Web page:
A restoration of the new dinosaur Huanansaurus ganzhouensis.
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Art: Chuang Zhao.
A restoration of the new dinosaur Huanansaurus ganzhouensis.

Paleo Profile: Huanansaurus ganzhouensis

Name: Huanansaurus ganzhouensis

Meaning: The name is a clue to where this dinosaur was found. Huanansaurus means “southern China lizard”, and ganzhouensis refers to the locality Ganzhou where it was uncovered.

Age: Late Cretaceous, around 72 million years ago.

Where in the world?: Ganzhou, southern China.

What sort of critter?: Huanansaurus was an oviraptorosaur – a group of beaked, superficially bird-like dinosaurs.

Size: Not yet estimated, but roughly comparable to oviraptorosaurs like Citipati.

How much of the creature’s body is known?: A partial skeleton including the skull, seven neck vertebrae, elements of the forelimbs, both hands, and partial elements from the hindlimbs.

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The skull of Huanansaurus. From Lü et al., 2015.

Claim to fame: Although paleontologists have known about them for about a century, oviraptorosaurs remain among the oddest dinosaurs. They looked something like terrestrial parrots, complete with flashy feathers and striking cranial crests that help researchers distinguish between species. And in their entire history, there seems to have hardly been a better time or place for them than the Late Cretaceous of southern China.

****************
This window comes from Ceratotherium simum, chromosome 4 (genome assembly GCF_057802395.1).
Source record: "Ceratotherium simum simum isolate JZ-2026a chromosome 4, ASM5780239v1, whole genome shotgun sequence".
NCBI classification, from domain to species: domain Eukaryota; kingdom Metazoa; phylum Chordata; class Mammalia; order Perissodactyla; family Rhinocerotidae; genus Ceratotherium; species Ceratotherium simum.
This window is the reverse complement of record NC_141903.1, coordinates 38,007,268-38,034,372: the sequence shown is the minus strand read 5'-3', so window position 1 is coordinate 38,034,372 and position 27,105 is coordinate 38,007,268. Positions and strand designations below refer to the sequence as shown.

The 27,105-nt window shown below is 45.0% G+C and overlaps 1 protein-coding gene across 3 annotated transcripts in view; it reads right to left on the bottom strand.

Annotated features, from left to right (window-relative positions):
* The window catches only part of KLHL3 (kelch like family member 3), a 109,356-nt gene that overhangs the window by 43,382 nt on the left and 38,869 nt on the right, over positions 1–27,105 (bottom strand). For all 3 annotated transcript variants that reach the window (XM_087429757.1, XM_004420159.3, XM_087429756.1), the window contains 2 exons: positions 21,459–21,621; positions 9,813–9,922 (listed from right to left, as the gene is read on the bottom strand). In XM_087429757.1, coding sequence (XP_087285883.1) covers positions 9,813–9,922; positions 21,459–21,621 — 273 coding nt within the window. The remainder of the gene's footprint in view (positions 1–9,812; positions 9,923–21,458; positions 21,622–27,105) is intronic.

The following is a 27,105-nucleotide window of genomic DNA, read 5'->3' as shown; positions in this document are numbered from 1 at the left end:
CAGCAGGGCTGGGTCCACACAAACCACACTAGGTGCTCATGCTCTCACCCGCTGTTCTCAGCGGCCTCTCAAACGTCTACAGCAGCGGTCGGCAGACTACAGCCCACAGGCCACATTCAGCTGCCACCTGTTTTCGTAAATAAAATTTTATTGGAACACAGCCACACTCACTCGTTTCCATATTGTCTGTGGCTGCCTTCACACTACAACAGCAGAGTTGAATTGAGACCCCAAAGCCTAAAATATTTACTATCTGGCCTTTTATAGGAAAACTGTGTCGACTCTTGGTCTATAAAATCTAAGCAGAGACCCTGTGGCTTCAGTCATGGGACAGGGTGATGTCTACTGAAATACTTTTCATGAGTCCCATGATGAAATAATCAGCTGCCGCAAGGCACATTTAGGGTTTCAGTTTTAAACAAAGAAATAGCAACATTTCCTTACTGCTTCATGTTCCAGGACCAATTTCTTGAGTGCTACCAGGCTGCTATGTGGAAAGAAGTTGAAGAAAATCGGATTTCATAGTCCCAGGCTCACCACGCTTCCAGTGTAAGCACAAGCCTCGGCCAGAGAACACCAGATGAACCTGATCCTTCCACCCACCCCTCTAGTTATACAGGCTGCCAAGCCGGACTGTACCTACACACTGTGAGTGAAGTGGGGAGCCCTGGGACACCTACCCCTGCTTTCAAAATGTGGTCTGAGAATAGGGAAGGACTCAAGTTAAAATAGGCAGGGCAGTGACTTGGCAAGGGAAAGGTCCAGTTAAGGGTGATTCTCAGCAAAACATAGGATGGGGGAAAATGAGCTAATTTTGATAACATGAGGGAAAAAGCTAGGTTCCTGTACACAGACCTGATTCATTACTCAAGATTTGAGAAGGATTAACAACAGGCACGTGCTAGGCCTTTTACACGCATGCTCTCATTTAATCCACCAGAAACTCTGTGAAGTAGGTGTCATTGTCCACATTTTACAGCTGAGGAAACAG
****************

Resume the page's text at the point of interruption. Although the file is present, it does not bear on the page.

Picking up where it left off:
In their description of Huanansaurus, Junchang Lü and colleagues point out that China’s Nanxiong Formation has yielded at least six different genera of oviraptorosaurs in recent years – Banji, Ganzhousaurus, Jiangxisaurus, Nankangia, Shixinggia, and, now, Huanansaurus. It’s a greater diversity of these beaked theropods than anywhere else.

Why so many oviraptorosaurs have come out of the Ganzhou region isn’t clear, and multiple possibilities come into play. The dating of these fossils isn’t very precise, so maybe the six different oviraptorosaurs lived in the same place but at different times. And perhaps some of them will turn out to be synonyms of each other. Fragmentary skeletons and the relatively small sample sizes paleontologists have to work with often complicates where to draw species lines. But if all the Ganzhou oviraptorosaurs truly were neighbors, then they must have had some way of coexisting – what ecologists call niche partitioning – that we don’t yet understand. There’s still much to learn about this oviraptorosaur paradise.


Lü, J., Pu, H., Kobayashi, Y., Xu, L., Chang, H., Shang, Y., Liu, D., Lee, Y., Kundrát, M., Shen, C. 2015. A new oviraptorid dinosaur (Dinosauria: Oviraptorosauria) from the Late Cretaceous of Southern China and its paleobiological implications. Scientific Reports. doi: 10.1038/srep11490

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